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Canadian Travel Press
Issue Date: Nov 20, 2017
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Real cowboys are ‘the only kind we have’

IAN STALKER

(Photo above: The movie Close Encounters of the Third Kind made Wyoming’s Devil’s Tower internationally famous.)
Photo courtesy /WYOMING TOURISM

Tia Troy is inviting tourists to experience some close encounters of the eye-catchingly dramatic kind.
Troy, a spokeswoman for the Wyoming Office of Tourism, notes 2017 is the 40th anniversary of the movie Close Encounters of the Third Kind, in which iconic Wyoming landmark The Devil’s Tower featured prominently.
The massive rock formation was seen near the end of the movie, and its appearance in the Steven Spielberg classic gave it international fame, Troy says.
“We were pretty excited that he chose it,” says Troy, adding those who visit the natural attraction will see this “867-foot massive rock rising up out of mostly flatland landscapes.”
The Devil’s Tower – revered in area Indian culture – has largely sheer sides marked by deep groves.
Mile-long hikes around its base provide insights into it, says Troy, adding some 11 bat species are found near it.
An area amphitheatre is used for the likes of star-gazing, while a campground shows Close Encounters of The Third Kind nightly during summer.

Dramatic scenery
Troy adds Wyoming has plenty of other natural attributes, attributes she says often go unnoticed by people outside
the state.
“I think that honestly people think of Colorado and Utah [when they think of the US Rockies],” she continues. “We work hard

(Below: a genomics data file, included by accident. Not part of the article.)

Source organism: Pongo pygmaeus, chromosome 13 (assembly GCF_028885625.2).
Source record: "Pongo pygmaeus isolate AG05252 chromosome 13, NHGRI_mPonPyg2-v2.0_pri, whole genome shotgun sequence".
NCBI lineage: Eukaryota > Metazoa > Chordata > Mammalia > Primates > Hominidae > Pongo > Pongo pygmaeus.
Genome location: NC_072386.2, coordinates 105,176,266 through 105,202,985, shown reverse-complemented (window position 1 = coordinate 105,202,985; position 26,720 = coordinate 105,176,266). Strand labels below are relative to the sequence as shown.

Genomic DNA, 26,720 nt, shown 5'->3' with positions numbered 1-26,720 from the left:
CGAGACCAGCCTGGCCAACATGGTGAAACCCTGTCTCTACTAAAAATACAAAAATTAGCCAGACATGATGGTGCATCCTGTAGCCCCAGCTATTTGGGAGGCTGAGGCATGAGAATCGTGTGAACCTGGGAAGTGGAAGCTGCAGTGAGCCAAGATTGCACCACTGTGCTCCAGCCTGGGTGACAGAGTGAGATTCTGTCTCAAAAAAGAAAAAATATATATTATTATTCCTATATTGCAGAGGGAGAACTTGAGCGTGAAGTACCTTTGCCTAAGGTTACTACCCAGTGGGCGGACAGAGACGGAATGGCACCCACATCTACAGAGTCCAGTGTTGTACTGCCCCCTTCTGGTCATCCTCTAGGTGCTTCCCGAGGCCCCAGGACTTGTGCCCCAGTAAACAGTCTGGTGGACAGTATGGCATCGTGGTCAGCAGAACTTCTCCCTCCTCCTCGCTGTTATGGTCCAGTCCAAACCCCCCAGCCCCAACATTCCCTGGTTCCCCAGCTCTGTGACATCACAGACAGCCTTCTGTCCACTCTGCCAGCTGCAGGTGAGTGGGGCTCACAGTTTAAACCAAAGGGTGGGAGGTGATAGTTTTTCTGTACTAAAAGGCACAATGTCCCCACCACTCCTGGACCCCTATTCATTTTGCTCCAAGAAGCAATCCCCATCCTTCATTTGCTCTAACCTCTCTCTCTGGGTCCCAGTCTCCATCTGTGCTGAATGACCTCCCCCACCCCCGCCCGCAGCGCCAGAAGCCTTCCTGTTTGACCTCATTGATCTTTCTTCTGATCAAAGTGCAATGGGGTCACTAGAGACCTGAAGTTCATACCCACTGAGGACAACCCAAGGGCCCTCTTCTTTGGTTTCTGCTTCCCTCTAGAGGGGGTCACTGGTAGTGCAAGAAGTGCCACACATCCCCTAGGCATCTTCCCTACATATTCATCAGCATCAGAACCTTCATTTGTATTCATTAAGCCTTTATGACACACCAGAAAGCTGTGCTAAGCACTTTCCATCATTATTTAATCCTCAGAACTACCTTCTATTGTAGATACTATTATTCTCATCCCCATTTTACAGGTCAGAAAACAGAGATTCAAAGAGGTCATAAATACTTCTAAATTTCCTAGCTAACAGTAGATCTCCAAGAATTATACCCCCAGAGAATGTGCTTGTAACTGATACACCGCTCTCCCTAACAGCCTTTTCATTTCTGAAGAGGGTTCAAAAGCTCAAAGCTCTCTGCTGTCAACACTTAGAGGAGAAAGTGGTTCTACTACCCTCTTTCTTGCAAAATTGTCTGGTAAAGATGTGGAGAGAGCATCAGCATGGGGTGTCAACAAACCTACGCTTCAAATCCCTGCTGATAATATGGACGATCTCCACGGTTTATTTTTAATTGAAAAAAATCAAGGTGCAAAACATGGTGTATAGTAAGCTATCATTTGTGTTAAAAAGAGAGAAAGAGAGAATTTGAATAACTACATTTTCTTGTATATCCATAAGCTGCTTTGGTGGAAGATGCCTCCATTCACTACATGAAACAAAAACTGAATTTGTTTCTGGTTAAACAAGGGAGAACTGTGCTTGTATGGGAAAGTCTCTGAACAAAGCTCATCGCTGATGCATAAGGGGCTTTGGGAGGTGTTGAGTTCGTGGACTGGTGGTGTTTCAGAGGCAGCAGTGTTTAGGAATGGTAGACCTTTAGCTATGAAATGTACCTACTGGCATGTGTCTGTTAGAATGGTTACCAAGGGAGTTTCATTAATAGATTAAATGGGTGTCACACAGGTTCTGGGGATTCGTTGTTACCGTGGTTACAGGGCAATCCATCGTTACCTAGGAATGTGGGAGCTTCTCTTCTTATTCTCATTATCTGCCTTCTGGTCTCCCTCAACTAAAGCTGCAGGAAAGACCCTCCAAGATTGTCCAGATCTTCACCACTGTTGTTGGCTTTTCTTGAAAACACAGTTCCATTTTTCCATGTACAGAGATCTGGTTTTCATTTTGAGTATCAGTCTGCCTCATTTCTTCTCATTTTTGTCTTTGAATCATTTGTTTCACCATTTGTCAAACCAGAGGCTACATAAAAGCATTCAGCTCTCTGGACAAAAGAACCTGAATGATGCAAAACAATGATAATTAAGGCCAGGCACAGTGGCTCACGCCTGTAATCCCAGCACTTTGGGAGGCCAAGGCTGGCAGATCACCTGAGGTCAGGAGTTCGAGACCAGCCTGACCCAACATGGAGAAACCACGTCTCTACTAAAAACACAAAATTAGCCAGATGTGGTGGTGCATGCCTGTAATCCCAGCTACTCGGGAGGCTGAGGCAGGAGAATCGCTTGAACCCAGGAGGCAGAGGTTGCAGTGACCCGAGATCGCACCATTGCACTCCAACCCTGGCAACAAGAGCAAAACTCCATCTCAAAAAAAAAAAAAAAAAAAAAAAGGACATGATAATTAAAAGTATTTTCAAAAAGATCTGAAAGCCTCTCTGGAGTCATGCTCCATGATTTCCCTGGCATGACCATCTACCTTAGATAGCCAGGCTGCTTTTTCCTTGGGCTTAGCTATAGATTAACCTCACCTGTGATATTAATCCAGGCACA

to promote Wyoming, but I think it often flies under the radar for some folks. The scenery is as dramatic [as in other Rocky Mountains US states] and our sparse population gives you more breathing room,” adds Troy, noting Wyoming only has one person for every 111 acres.
Some 96% of Yellowstone National Park – the oldest national park in the world – is in Wyoming, and those visiting the park may see the likes of bison, bears, moose, wolves, elk, and other creatures.
Yellowstone is also home to a remarkably large number of geysers, including Old Faithful, so named because it “goes off almost like clockwork,” Troy adds.
Other Wyoming natural highlights are the Killpecker Sand Dunes, the “second-largest active sand dunes” after those in the Sahara, and Bighorn Canyon, home to 1,000-foot walls.

History awaits
Troy says native Indian culture is on display in Wyoming, with Indian petroglyphs that may date back as much as 7,000 years awaiting tourists.
Nineteenth-century bat-tle-fields that saw fighting between Indians and US soldiers can be visited as well.
Troy says Wyoming is known as The Cowboy State, and cowboy culture is alive and well. “People ask: ‘Are those real cowboys?’” she reports. “We say: ‘That’s the only kind we have.’”
Tourists can stay at guest ranches, participating in the likes of cattle drives, if they choose. Troy adds that upscale ranches with “five-star dining” may offer visitors the likes of spa treatments, yoga and trail rides.
Troy says skiers will appreciate Jackson Hole, home to three ski resorts – Jackson Hole Mountain Resort, Grand Targhee and Snow King – and visitors will also find “vibrant dining,” along with other outdoor winter activities, such as dog-sledding and cross-country skiing.
Yellowstone National Park is open throughout the year, although road access is curtailed in winter, turning the park into what Troy calls a “haven for over-snow travel.” The park’s Old Faithful Snow Lodge and Mammoth lodge are open throughout winter, and area outfitters lead park excursions in that season, she notes.

 

 

 

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